Gill had three daughters who were raised in isolation within their family home. They were kept away from other children their age and raised in his own notion of ‘holy poverty’ in a house at Hopkins Crank, a few miles north of Ditchling Village. Their education came from their parents and included an emphasis on manual labour and scripture. During this time, he created a series of life drawings of his oldest daughter Petra, a series which has long been admired as one of his greatest works.
It was MacCarthy who would reveal to the world the darker truth behind these portraits: that Gill habitually sexually abused his daughters. This aspect of his life had been unknown for many years after he died, and it fundamentally changed the way the public viewed his work. Gill’s personal diaries revealed the abuse, as well as his other sexual encounters.
Gill’s reputation may have been darkened by the truth behind his artistic talent, but that didn’t stop him from maintaining his spotlight in the British art world. Gill had his personal supporters, with one defender writing to the Irish Sunday Tribune: “What he believed in, how he tried to do his work and how he tried to live his life were, I think, far closer to the teachings of Christ than is shown.” 
Indeed, in the aftermath of the revelations from MacCarthy’s work, exhibitions of Gill’s work increased. The first ever retrospective of his art was opened at the Barbican in 1992, featuring a number of his sculptures alongside his religious and erotic pieces. One BBC presenter, Valentine Cunningham, described the exhibit a showing Gill as “a witty, canny, self-conscious man, devoutly keen on weaving together the apparent contradictions of the erotic and the spiritual, the pagan and the Christian.”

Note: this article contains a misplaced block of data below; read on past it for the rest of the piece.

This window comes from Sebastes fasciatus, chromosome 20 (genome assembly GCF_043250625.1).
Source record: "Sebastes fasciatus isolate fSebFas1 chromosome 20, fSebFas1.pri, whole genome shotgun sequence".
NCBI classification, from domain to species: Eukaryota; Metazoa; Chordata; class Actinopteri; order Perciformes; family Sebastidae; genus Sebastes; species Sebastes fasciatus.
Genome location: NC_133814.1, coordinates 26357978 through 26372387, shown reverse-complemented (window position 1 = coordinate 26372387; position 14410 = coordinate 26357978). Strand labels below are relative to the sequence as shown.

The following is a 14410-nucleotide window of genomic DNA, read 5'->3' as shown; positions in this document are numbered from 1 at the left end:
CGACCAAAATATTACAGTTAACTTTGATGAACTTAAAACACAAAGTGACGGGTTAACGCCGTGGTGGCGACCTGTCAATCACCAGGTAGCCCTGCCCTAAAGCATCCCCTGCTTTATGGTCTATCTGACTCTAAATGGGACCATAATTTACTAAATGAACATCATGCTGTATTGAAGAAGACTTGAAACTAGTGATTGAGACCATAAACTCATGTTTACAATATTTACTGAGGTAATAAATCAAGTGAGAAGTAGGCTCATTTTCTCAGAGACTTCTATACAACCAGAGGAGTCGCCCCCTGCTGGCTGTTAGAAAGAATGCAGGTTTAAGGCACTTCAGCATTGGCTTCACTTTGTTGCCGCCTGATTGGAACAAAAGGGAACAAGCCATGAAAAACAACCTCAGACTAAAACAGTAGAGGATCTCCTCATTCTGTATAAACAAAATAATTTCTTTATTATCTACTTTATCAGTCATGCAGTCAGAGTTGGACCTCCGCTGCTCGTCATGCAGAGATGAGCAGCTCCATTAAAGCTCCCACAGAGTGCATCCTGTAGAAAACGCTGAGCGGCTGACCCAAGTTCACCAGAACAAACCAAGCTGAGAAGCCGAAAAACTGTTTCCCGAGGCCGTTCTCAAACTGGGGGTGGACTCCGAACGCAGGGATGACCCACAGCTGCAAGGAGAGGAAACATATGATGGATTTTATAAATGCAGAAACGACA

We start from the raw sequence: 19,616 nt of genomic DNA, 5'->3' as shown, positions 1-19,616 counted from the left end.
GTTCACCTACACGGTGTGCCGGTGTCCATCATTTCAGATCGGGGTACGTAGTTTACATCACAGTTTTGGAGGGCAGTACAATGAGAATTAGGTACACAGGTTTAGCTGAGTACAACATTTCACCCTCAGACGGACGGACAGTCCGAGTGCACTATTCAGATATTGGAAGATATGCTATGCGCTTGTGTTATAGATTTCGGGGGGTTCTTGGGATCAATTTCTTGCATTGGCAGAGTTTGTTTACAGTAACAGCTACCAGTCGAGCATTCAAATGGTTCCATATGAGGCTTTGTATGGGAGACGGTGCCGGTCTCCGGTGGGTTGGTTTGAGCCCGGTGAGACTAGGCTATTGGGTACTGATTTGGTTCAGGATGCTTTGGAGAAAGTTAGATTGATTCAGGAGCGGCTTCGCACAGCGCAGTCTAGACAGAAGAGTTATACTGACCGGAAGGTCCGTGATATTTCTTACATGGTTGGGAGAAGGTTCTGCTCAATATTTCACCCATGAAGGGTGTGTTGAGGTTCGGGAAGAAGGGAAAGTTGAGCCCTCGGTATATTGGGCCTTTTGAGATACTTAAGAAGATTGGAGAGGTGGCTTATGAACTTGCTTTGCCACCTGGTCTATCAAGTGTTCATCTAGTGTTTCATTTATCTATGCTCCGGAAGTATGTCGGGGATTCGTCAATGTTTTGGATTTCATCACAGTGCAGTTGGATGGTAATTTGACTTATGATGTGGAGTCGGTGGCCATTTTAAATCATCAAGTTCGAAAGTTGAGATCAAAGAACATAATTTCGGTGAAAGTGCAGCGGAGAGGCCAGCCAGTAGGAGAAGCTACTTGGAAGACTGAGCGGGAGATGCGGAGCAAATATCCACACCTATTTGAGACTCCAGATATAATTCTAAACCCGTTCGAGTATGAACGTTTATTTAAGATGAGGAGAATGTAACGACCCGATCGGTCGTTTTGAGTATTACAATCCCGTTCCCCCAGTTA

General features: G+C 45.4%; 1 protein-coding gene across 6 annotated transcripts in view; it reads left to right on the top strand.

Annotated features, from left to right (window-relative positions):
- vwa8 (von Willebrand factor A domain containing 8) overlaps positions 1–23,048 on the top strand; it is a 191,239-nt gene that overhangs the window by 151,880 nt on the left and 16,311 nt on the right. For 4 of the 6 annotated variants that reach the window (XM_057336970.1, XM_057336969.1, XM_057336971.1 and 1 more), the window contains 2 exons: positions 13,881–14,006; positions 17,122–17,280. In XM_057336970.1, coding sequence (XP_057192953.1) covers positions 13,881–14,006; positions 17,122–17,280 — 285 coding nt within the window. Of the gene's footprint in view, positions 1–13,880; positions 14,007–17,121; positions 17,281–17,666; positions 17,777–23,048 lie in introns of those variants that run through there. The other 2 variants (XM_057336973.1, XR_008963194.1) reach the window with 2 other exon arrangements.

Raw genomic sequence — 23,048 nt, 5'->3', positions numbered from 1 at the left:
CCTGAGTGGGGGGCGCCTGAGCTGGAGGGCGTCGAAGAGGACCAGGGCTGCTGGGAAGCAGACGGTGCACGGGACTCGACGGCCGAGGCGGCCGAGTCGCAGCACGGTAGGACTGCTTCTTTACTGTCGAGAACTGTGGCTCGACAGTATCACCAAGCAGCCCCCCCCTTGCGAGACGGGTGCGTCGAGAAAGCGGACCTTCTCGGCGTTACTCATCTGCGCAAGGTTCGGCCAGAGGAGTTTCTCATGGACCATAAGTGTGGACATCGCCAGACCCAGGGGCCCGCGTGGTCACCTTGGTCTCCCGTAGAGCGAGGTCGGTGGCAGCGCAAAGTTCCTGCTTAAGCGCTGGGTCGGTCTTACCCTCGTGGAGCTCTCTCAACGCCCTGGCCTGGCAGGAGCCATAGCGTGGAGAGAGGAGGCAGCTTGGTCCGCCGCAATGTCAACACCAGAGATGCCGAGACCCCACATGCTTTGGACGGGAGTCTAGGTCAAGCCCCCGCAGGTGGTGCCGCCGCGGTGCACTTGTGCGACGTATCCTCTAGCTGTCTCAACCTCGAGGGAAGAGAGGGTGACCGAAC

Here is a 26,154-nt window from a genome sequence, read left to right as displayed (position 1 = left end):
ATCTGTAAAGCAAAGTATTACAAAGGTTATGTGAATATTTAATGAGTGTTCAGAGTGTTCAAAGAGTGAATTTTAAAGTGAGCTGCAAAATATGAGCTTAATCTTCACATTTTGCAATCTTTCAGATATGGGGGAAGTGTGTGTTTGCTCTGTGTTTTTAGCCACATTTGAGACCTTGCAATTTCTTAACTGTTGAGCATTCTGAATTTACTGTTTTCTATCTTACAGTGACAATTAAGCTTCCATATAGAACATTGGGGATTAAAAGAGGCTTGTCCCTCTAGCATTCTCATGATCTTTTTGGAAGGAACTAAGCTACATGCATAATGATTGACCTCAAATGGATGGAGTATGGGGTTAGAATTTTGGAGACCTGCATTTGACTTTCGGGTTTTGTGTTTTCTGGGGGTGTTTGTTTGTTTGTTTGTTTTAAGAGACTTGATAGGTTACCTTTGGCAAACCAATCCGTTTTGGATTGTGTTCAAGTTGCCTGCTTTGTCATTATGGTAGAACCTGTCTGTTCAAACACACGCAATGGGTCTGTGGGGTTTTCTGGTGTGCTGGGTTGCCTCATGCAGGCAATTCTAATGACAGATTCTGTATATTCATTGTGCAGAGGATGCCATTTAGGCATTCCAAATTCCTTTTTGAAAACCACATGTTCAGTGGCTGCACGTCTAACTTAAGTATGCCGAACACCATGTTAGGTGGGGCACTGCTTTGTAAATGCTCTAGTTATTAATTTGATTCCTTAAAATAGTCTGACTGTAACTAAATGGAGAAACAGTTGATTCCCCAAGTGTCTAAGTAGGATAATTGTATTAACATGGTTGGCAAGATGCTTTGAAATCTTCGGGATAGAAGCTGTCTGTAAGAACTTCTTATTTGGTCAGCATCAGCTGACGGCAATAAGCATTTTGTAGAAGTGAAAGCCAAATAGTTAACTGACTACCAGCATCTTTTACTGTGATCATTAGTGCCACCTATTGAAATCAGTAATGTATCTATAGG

In Cambridge, a Gill woodcuts exhibition was hosted at the Bodilly Galleries in 1994, while an exhibition explicitly featuring his erotic engravings was held at the Fordham Gallery in the spring of 1998.
It was really only in the late 90s that his work started to face explicit protest. The first vocal calls for the removal of his art came in the Catholic press, with one group that supported sexual abuse survivors lobbying for the removal of his stations of the cross from Westminster Abbey.
Though further controversies over his displayed work have arisen in various locations across the UK over the past 20 years, no Gill works have actually been officially removed or covered because of the protests. Rather, displaying Gill’s work alongside interpretations which highlight his status as an abuser is becoming the normative approach. The Ditchling Museum of Art and Craft is a good example, as Gill’s work is central to their exhibits. The Tate Modern in London, which holds 107 artworks by Gill, has also made this aspect of his life explicit in their displays and catalogue.
The question of whether we can separate the art from the abuser is becoming outdated in the art world. Rather, many argue that to separate the two is to misrepresent the art, and to miss a vital aspect of its meaning, impact, and understanding. Gill’s work cannot be viewed comprehensively without the knowledge of his sexual obsessions and child sexual abuse. It is up to the viewer to decide on the effect: aesthetic delight, or revulsion?
By Paula Larsson
 Tessa Soloman, ‘Protestor Vandalizes Eric Gill Statue Outside BBC, Sparking Debate Over Sculptor’s Sordid Biography‘, ART News (14 January 2022).
 Tate Modern, ‘Eric Gill: Prospero and Ariel 1932‘, Display Caption.
 Sophie Huxley and Edith Gollnast, Eric Gill in Oxford (Oxford: Huxley Scientific Press, 2011).
 Fiona MacCarthy, Eric Gill: A Lover’s Quest for Art and God (New York: E.P. Dutton, 1989).
 Fiona MacCarthy, ‘Written in Stone‘, The Guardian (22 July 2006).
 Eoghan Buckley, ‘When Gill visited Dublin’, Sunday Tribune (19 February 1989), pg. 31.
 Valentine Cunningham, ‘Night Waves – Eric Gill‘, BBC Radio 3 (10 November 1992).